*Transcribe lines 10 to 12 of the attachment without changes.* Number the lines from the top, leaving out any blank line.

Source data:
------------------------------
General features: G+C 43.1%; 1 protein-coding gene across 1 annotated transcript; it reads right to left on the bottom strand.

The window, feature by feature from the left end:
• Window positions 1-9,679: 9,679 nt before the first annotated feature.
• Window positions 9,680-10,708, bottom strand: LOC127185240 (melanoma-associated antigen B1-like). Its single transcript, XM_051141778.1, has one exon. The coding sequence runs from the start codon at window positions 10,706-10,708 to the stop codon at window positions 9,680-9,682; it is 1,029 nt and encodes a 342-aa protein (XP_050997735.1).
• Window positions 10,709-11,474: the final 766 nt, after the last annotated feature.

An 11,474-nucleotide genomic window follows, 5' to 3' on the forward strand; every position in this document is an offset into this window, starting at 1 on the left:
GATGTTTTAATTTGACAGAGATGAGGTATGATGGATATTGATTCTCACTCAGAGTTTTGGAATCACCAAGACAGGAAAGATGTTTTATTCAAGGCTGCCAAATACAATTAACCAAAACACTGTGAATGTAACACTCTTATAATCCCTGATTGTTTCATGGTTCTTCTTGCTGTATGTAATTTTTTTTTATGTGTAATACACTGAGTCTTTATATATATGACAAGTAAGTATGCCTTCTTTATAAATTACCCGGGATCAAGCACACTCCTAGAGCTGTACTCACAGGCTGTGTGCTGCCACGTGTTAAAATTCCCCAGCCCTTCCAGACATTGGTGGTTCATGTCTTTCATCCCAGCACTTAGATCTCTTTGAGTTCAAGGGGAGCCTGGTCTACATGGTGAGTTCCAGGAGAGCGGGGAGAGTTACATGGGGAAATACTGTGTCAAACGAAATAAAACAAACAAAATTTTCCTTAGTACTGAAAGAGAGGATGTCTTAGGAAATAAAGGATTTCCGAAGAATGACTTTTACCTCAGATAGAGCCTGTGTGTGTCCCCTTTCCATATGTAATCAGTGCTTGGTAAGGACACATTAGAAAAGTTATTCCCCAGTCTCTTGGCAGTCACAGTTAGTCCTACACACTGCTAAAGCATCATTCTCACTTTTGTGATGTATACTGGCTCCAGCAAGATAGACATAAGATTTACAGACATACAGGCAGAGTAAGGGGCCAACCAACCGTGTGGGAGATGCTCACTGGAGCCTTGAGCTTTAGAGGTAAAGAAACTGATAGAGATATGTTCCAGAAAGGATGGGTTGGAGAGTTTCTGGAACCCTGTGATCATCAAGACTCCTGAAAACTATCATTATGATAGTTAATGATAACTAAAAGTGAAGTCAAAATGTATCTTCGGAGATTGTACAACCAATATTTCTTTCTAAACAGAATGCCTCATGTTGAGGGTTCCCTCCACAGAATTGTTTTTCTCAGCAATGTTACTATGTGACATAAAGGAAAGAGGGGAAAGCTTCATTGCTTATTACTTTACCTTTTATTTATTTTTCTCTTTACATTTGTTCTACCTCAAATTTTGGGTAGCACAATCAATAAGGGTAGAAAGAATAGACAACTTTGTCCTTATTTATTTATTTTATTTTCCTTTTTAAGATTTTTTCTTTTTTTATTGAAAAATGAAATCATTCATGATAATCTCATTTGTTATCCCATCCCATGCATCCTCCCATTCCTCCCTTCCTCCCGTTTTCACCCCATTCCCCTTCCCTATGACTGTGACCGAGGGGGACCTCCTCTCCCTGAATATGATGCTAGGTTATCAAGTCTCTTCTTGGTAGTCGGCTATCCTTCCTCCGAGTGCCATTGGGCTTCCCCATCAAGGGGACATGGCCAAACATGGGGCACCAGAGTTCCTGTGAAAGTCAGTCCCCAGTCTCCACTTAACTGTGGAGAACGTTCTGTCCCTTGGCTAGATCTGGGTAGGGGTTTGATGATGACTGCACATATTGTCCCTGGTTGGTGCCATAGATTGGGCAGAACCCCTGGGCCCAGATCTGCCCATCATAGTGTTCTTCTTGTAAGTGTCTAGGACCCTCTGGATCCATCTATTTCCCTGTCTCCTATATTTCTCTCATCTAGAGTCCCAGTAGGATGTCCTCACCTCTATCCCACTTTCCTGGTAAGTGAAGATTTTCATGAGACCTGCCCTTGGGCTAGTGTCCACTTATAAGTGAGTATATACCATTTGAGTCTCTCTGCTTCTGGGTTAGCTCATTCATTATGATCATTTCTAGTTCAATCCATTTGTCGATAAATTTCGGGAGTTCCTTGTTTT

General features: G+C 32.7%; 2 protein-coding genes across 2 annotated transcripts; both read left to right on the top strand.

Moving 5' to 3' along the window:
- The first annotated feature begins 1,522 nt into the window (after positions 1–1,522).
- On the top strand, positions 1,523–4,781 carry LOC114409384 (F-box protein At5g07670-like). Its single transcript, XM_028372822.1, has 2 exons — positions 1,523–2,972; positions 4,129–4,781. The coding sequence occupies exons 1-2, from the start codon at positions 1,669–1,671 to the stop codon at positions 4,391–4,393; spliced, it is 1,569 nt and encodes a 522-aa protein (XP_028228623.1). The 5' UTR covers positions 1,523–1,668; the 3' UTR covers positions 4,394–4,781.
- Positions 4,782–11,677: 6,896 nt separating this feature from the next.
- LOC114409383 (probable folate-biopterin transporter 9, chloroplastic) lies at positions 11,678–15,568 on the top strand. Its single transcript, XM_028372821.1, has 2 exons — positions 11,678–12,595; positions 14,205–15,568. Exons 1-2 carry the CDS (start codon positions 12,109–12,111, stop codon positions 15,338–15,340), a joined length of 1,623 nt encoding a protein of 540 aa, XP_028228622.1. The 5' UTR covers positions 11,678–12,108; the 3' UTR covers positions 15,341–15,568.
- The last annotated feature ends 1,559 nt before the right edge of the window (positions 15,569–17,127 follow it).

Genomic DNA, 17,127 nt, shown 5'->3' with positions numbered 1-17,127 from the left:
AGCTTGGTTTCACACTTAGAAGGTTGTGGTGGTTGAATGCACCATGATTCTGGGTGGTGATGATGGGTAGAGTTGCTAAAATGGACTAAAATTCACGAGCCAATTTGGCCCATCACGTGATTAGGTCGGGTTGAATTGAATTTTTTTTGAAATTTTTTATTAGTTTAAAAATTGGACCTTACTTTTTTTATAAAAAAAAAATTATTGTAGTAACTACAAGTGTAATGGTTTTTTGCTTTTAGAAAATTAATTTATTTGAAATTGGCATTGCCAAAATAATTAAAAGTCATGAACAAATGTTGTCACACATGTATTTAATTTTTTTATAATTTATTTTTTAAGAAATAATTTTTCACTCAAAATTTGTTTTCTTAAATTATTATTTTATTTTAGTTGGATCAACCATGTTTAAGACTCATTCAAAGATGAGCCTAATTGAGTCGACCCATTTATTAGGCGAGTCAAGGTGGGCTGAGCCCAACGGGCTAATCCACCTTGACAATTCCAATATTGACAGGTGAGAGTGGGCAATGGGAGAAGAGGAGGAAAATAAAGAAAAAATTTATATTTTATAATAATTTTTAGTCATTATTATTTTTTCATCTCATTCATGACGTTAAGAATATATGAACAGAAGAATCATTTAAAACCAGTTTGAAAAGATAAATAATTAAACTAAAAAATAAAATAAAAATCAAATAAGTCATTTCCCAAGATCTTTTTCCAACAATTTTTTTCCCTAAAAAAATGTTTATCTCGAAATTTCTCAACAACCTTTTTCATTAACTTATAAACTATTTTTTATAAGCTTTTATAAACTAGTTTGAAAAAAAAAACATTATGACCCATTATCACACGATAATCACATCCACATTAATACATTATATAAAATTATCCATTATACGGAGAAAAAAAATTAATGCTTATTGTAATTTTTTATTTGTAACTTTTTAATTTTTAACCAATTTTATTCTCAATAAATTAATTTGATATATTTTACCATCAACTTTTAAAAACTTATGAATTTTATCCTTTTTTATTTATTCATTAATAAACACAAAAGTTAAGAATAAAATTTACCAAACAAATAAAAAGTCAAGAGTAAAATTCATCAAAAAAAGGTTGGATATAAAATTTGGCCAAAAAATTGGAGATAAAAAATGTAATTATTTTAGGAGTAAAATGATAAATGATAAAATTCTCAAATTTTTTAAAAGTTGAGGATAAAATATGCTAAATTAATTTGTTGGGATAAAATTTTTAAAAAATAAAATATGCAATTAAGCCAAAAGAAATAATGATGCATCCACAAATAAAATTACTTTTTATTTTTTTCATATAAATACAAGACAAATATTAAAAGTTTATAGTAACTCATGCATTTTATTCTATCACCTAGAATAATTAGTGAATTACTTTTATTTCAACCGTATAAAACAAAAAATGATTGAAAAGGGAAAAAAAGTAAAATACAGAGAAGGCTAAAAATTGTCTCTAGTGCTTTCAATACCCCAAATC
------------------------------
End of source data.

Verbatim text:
- The first annotated feature begins 1,522 nt into the window (after positions 1–1,522).
- On the top strand, positions 1,523–4,781 carry LOC114409384 (F-box protein At5g07670-like). Its single transcript, XM_028372822.1, has 2 exons — positions 1,523–2,972; positions 4,129–4,781. The coding sequence occupies exons 1-2, from the start codon at positions 1,669–1,671 to the stop codon at positions 4,391–4,393; spliced, it is 1,569 nt and encodes a 522-aa protein (XP_028228623.1). The 5' UTR covers positions 1,523–1,668; the 3' UTR covers positions 4,394–4,781.
- Positions 4,782–11,677: 6,896 nt separating this feature from the next.